Friend or foe: Can activating mutations in NOTCH1 contribute to a favorable treatment outcome in patients with T-ALL?

Aviya Goldshtein, Michael Berger*

*Corresponding author for this work

Research output: Contribution to journalArticlepeer-review

Abstract

T-cell acute lymphoblastic leukemia (T-ALL) is an aggressive malignancy of thymocytes. Despite sig-nifcant improvement in the treatment of T-ALL, approximately 20% of children and most adults succumb to resistant or relapsed disease. Transformation events occur during crucial steps of thymocyte development and have been related to the expression of certain oncogenes such as TAL2, TLX1, LYL1, LMO1, and NOTCH1. Mutations that lead to constitutive activation of NOTCH1 are most commonly found in human patients with T-ALL. Moreover, overexpression of the intracellular portion of NOTCH1 can lead to the initiation of T-ALL in mouse models. These findings suggest that NOTCH1 may promote tu-morigenesis through the regulation of differentiation of leukemic cells, and, potentially, of leukemia-initiating cell identity and function. Multiple studies and clinical trials aimed at targeting NOTCH1 in T-ALL or using NOTCH1 mutations as a prognostic tool are currently underway. Recent studies unexpectedly found that activating mutations in NOTCH1 are correlated with better treatment outcome. Here we review these studies and discuss possible explanations for these findings.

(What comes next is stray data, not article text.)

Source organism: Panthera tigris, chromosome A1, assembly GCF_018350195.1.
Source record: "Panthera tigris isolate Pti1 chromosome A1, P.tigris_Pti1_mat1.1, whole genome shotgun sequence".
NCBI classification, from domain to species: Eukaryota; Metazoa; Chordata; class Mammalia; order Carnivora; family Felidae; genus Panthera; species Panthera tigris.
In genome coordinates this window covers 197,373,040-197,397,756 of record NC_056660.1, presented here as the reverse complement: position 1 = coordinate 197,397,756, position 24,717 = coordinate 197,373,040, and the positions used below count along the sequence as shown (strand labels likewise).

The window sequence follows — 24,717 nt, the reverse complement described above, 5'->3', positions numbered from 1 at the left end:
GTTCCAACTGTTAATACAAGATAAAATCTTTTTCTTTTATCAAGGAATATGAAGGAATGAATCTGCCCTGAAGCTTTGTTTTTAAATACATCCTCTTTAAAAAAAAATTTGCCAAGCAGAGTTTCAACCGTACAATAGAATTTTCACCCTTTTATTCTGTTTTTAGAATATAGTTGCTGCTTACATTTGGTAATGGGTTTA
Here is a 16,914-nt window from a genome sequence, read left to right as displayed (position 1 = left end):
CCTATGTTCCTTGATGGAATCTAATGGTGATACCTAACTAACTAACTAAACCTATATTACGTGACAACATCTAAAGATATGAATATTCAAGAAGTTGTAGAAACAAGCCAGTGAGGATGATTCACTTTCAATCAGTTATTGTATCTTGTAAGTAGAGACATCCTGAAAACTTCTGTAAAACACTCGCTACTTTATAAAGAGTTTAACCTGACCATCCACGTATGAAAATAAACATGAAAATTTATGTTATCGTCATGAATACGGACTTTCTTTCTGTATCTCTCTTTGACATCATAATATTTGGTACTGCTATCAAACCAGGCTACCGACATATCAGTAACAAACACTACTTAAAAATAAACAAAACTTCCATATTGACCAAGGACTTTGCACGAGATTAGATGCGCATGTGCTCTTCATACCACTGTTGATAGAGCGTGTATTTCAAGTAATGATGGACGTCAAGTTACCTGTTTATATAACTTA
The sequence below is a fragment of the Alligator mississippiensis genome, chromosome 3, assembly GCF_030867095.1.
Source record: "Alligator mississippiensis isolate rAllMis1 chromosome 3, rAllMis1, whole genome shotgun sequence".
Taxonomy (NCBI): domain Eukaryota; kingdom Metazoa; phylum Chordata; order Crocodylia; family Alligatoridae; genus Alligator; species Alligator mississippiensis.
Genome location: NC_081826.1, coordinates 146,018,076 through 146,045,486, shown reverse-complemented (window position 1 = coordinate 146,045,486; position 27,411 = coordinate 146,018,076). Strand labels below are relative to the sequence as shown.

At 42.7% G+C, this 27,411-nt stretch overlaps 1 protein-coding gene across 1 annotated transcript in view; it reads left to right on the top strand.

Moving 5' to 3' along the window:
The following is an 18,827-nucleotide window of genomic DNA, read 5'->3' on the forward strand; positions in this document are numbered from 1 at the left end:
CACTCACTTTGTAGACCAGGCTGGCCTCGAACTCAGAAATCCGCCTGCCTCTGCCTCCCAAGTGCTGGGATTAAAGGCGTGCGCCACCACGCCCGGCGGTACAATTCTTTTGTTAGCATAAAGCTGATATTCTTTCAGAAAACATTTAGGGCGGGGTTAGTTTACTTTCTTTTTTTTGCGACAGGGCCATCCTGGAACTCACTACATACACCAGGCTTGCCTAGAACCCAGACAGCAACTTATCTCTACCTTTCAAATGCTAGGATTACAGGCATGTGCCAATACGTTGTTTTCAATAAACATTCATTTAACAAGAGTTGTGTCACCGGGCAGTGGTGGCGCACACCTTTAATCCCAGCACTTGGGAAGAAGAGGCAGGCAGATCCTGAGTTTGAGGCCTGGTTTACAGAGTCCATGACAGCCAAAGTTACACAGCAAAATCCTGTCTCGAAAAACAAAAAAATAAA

Original languageAmerican English
Pages (from-to)399-404
Number of pages6
JournalCritical Reviews in Oncogenesis
Volume19
Issue number5
DOIs
StatePublished - 2014

Bibliographical note

Publisher Copyright:
© 2014 Begell House, Inc.

Keywords

  • NOTCH1
  • T-cell acute lymphoblastic leukemia (T-ALL)
  • leukemia-initiating cells (LICs)

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